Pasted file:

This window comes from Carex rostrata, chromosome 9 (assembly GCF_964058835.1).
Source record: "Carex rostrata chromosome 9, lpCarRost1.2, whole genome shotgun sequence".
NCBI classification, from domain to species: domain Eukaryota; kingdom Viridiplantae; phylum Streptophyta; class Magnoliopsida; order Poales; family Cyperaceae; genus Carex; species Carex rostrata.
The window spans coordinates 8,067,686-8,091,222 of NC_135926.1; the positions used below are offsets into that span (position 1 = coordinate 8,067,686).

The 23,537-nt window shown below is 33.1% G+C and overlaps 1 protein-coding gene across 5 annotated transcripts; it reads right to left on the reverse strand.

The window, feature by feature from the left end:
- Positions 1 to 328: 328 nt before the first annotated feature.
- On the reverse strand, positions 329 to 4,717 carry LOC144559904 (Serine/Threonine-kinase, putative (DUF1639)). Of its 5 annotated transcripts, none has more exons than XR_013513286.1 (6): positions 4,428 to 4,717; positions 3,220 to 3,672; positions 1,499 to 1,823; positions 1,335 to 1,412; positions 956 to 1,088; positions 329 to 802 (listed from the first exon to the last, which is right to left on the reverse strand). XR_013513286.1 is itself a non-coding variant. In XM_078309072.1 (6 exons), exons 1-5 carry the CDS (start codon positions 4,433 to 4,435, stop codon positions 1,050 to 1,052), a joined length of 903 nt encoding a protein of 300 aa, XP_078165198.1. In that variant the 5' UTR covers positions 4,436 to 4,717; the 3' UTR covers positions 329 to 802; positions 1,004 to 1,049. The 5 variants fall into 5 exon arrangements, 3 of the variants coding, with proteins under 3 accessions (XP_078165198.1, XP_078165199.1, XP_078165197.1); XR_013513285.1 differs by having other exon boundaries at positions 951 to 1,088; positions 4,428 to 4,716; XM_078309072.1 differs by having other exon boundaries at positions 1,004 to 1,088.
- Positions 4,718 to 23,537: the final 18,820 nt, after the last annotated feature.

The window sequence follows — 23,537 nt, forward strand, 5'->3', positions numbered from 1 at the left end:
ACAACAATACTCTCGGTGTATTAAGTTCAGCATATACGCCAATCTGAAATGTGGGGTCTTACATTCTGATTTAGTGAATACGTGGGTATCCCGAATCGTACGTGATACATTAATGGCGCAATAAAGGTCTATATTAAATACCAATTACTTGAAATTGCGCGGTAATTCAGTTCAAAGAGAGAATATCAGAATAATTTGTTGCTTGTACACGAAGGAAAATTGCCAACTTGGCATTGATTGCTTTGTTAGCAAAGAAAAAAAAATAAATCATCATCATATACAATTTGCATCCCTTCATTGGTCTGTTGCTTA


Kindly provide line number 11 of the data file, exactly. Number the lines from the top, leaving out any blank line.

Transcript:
ACAACAATACTCTCGGTGTATTAAGTTCAGCATATACGCCAATCTGAAATGTGGGGTCTTACATTCTGATTTAGTGAATACGTGGGTATCCCGAATCGTACGTGATACATTAATGGCGCAATAAAGGTCTATATTAAATACCAATTACTTGAAATTGCGCGGTAATTCAGTTCAAAGAGAGAATATCAGAATAATTTGTTGCTTGTACACGAAGGAAAATTGCCAACTTGGCATTGATTGCTTTGTTAGCAAAGAAAAAAAAATAAATCATCATCATATACAATTTGCATCCCTTCATTGGTCTGTTGCTTA